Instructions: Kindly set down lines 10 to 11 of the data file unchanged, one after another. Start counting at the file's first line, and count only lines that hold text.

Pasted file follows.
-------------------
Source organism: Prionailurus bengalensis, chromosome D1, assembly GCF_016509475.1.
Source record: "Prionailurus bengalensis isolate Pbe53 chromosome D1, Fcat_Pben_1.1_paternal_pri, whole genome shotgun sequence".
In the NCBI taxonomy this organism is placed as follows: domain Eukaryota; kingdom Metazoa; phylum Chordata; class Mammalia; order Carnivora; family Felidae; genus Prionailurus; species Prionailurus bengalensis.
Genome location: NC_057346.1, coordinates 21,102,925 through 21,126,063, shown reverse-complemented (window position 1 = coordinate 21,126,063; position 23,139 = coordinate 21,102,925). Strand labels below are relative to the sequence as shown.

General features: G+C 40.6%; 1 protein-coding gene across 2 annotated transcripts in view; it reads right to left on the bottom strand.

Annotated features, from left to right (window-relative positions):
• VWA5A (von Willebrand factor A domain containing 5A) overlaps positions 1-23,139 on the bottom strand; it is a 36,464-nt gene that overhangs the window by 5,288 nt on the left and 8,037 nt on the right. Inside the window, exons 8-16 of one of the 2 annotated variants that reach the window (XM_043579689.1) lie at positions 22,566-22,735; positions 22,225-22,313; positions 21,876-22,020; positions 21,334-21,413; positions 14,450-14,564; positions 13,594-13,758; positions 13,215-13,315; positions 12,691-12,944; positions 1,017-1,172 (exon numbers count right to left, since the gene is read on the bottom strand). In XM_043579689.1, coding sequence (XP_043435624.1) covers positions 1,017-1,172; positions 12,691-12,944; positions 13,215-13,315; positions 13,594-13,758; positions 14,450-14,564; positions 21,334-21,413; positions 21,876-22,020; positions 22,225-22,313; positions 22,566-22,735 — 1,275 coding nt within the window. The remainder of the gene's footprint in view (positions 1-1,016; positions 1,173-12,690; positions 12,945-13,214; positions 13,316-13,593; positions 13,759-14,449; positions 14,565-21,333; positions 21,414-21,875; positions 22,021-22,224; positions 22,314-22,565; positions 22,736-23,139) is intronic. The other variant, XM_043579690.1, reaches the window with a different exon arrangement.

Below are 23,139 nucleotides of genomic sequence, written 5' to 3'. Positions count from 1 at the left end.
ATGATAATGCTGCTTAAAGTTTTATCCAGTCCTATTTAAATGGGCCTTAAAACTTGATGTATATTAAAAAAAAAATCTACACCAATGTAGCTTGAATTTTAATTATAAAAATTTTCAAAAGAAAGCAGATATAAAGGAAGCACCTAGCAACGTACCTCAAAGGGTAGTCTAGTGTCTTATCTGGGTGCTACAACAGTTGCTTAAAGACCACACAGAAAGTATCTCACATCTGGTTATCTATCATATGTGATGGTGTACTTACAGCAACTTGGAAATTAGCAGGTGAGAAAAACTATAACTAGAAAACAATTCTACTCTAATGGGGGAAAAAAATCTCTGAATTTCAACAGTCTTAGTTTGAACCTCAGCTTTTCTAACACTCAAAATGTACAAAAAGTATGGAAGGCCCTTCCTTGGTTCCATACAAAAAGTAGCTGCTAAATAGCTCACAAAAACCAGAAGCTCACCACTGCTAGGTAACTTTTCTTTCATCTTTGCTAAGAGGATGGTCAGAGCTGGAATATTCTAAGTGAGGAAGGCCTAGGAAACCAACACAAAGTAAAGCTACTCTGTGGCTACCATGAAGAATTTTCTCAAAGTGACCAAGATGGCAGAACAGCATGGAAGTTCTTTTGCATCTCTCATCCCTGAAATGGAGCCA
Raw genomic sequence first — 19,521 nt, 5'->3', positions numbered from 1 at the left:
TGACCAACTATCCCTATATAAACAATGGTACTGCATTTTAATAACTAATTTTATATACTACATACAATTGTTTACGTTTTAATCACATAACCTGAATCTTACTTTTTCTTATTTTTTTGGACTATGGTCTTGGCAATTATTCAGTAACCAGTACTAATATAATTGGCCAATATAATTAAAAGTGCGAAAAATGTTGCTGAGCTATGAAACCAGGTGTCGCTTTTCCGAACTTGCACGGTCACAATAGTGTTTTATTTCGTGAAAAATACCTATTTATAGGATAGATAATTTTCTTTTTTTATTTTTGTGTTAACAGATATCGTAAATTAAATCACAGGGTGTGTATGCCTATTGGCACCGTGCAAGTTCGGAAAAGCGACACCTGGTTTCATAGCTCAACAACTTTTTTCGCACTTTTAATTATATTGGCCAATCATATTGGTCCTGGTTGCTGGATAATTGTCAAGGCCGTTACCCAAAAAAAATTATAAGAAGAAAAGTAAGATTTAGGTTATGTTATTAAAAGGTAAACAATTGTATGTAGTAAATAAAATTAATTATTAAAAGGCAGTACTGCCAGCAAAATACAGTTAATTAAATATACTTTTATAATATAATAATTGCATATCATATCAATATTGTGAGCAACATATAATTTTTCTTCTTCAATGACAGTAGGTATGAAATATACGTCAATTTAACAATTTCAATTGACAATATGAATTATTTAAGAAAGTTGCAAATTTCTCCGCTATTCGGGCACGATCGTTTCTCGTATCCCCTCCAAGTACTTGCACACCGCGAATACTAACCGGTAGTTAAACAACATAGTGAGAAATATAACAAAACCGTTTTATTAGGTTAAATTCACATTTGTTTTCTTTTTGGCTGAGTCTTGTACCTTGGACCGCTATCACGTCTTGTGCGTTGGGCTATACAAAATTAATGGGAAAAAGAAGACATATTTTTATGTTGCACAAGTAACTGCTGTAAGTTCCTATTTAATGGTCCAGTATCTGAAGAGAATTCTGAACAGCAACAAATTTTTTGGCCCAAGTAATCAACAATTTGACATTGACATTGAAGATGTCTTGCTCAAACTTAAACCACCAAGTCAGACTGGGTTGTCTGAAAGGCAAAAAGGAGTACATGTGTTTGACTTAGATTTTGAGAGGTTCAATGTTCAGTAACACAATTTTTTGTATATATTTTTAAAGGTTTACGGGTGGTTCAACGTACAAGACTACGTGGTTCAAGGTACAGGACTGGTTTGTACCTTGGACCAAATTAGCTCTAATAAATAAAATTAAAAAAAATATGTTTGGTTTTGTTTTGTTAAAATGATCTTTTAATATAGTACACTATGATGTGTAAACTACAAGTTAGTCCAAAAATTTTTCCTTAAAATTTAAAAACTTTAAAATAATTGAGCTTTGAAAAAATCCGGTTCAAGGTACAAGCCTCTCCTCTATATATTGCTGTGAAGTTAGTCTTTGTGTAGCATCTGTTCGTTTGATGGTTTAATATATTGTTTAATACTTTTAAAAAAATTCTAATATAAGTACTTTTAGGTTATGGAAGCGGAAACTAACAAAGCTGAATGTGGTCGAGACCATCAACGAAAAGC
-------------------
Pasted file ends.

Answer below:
Raw genomic sequence first — 19,521 nt, 5'->3', positions numbered from 1 at the left:
TGACCAACTATCCCTATATAAACAATGGTACTGCATTTTAATAACTAATTTTATATACTACATACAATTGTTTACGTTTTAATCACATAACCTGAATCTTACTTTTTCTTATTTTTTTGGACTATGGTCTTGGCAATTATTCAGTAACCAGTACTAATATAATTGGCCAATATAATTAAAAGTGCGAAAAATGTTGCTGAGCTATGAAACCAGGTGTCGCTTTTCCGAACTTGCACGGTCACAATAGTGTTTTATTTCGTGAAAAATACCTATTTATAGGATAGATAATTTTCTTTTTTTATTTTTGTGTTAACAGATATCGTAAATTAAATCACAGGGTGTGTATGCCTATTGGCACCGTGCAAGTTCGGAAAAGCGACACCTGGTTTCATAGCTCAACAACTTTTTTCGCACTTTTAATTATATTGGCCAATCATATTGGTCCTGGTTGCTGGATAATTGTCAAGGCCGTTACCCAAAAAAAATTATAAGAAGAAAAGTAAGATTTAGGTTATGTTATTAAAAGGTAAACAATTGTATGTAGTAAATAAAATTAATTATTAAAAGGCAGTACTGCCAGCAAAATACAGTTAATTAAATATACTTTTATAATATAATAATTGCATATCATATCAATATTGTGAGCAACATATAATTTTTCTTCTTCAATGACAGTAGGTATGAAATATACGTCAATTTAACAATTTCAATTGACAATATGAATTATTTAAGAAAGTTGCAAATTTCTCCGCTATTCGGGCACGATCGTTTCTCGTATCCCCTCCAAGTACTTGCACACCGCGAATACTAACCGGTAGTTAAACAACATAGTGAGAAATATAACAAAACCGTTTTATTAGGTTAAATTCACATTTGTTTTCTTTTTGGCTGAGTCTTGTACCTTGGACCGCTATCACGTCTTGTGCGTTGGGCTATACAAAATTAATGGGAAAAAGAAGACATATTTTTATGTTGCACAAGTAACTGCTGTAAGTTCCTATTTAATGGTCCAGTATCTGAAGAGAATTCTGAACAGCAACAAATTTTTTGGCCCAAGTAATCAACAATTTGACATTGACATTGAAGATGTCTTGCTCAAACTTAAACCACCAAGTCAGACTGGGTTGTCTGAAAGGCAAAAAGGAGTACATGTGTTTGACTTAGATTTTGAGAGGTTCAATGTTCAGTAACACAATTTTTTGTATATATTTTTAAAGGTTTACGGGTGGTTCAACGTACAAGACTACGTGGTTCAAGGTACAGGACTGGTTTGTACCTTGGACCAAATTAGCTCTAATAAATAAAATTAAAAAAAATATGTTTGGTTTTGTTTTGTTAAAATGATCTTTTAATATAGTACACTATGATGTGTAAACTACAAGTTAGTCCAAAAATTTTTCCTTAAAATTTAAAAACTTTAAAATAATTGAGCTTTGAAAAAATCCGGTTCAAGGTACAAGCCTCTCCTCTATATATTGCTGTGAAGTTAGTCTTTGTGTAGCATCTGTTCGTTTGATGGTTTAATATATTGTTTAATACTTTTAAAAAAATTCTAATATAAGTACTTTTAGGTTATGGAAGCGGAAACTAACAAAGCTGAATGTGGTCGAGACCATCAACGAAAAGC